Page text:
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DelDOT revises trail entrance to Rehoboth

Project estimated to cost $1.6 million
Delaware transportation officials present a revised plan to the Rehoboth Beach commissioners Oct. 2 that would extend the Junction and Breakwater Trail into Rehoboth. The new plan eliminates shared sidewalks between cyclists and pedestrians and changes the route from the Lewes-Rehoboth Canal to Henlopen Avenue. RYAN MAVITY PHOTO
October 11, 2017

Delaware transportation officials unveiled a new plan Oct. 2 to bring the Junction and Breakwater Trail into Rehoboth Beach.

The new path takes trail users from the Lewes-Rehoboth Canal bridge behind the Rehoboth Beach Museum and out to Henlopen Avenue. Previously, DelDOT’s proposal was for bike traffic to share a sidewalk with pedestrians and travel against traffic to the circle and exit toward Henlopen.

Anthony Aglio, project manager for DelDOT, said the change was prompted by concern over bicycles and pedestrians sharing the sidewalk. He said DelDOT took the concept back to its engineers to find the safest option.

DelDOT spokesman C.R. MacLeod said bicyclists can still use Rehoboth Avenue to get into town. The new trail extension around Grove Park is intended for leisurely or less experienced cyclists, he said.

Another change was eliminating shared bicycle and pedestrian traffic on the Lewes-Rehoboth Canal bridge. Original plans called for pedestrians and cyclists to share a sidewalk on the outbound side with a dedicated bike lane on the inbound side. Now, Aglio said, the plan is for pedestrians to use the sidewalk with bike lanes on both sides for cyclists.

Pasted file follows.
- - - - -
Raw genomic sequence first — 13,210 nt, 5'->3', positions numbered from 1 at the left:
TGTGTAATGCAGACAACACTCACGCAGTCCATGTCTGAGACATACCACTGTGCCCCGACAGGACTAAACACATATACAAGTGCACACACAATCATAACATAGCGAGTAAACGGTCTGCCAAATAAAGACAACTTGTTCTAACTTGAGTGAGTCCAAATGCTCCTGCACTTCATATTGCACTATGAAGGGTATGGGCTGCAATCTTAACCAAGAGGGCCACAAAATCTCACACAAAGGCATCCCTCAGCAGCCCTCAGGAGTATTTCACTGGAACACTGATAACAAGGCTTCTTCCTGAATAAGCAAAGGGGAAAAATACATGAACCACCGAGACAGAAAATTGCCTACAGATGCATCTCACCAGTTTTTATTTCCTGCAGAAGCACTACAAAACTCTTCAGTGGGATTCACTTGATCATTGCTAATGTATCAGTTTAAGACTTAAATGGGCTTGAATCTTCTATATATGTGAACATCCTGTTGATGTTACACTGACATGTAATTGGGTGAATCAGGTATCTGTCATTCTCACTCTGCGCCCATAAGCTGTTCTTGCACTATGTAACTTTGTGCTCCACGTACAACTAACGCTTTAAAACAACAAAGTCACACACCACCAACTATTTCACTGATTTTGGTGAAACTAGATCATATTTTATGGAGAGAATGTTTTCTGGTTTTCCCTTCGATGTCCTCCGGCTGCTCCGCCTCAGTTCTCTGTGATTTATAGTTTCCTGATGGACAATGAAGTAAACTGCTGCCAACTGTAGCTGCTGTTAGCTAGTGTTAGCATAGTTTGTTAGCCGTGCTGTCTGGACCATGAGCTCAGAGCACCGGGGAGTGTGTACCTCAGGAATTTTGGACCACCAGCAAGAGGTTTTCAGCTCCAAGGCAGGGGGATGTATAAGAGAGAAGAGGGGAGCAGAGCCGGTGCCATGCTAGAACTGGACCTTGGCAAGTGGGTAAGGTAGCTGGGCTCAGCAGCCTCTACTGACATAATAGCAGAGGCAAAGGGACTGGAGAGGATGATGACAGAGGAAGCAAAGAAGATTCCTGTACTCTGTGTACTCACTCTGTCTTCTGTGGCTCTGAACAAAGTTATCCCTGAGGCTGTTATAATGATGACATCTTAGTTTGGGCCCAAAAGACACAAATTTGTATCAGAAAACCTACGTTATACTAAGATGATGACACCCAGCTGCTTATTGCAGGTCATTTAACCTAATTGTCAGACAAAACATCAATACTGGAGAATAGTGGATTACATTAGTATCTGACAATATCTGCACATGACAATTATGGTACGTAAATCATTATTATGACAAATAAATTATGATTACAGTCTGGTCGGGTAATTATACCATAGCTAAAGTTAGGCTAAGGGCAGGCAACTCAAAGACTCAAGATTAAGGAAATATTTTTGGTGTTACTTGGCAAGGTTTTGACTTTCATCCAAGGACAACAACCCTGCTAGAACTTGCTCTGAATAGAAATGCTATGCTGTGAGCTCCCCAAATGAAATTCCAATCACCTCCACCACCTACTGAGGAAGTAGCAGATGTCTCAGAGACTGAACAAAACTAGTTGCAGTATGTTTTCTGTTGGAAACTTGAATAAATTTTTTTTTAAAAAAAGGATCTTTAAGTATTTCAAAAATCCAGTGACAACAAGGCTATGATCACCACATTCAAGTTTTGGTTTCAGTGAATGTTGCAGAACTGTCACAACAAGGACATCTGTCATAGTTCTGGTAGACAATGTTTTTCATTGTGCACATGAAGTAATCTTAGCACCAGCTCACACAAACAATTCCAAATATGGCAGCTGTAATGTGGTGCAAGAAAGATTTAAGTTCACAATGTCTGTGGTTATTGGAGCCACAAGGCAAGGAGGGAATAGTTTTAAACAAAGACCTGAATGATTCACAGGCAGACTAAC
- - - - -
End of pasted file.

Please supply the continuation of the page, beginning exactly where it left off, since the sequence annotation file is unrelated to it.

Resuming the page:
“We like this concept better than what we had before,” Aglio said.

DelDOT’s plan includes installing sidewalks on both sides of Rehoboth Avenue Extended and Church Street.

MacLeod and DelDOT officials say the plan is still a concept and needs further tweaks. However, DelDOT officials say the new plan is safer and more cost efficient. It is still 18 months away from construction. Aglio estimated the cost at $1.6 million, including acquiring rights-of-way, mainly near the new Shoal Harbor development and along the canal bank, which is owned by the U.S. Army Corps of Engineers.

The Rehoboth commissioners spoke enthusiastically of DelDOT’s proposal.

“To me, this is a no-brainer,” Commissioner Kathy McGuiness said. “It’s safer. It’s less expensive. People are going behind the museum anyway so let’s give them a place where they can be separated from the playground. They are meant to connect to Henlopen Avenue anyway. It just makes sense.”

DelDOT is hoping for a go-ahead vote from the commissioners before starting the design phase in January.

Mayor Paul Kuhns said, “I think this is great. I know it’s two years away, but this gives us a very good idea of what you have planned. I think this is, from a safety perspective, this is the best way to keep people safe.”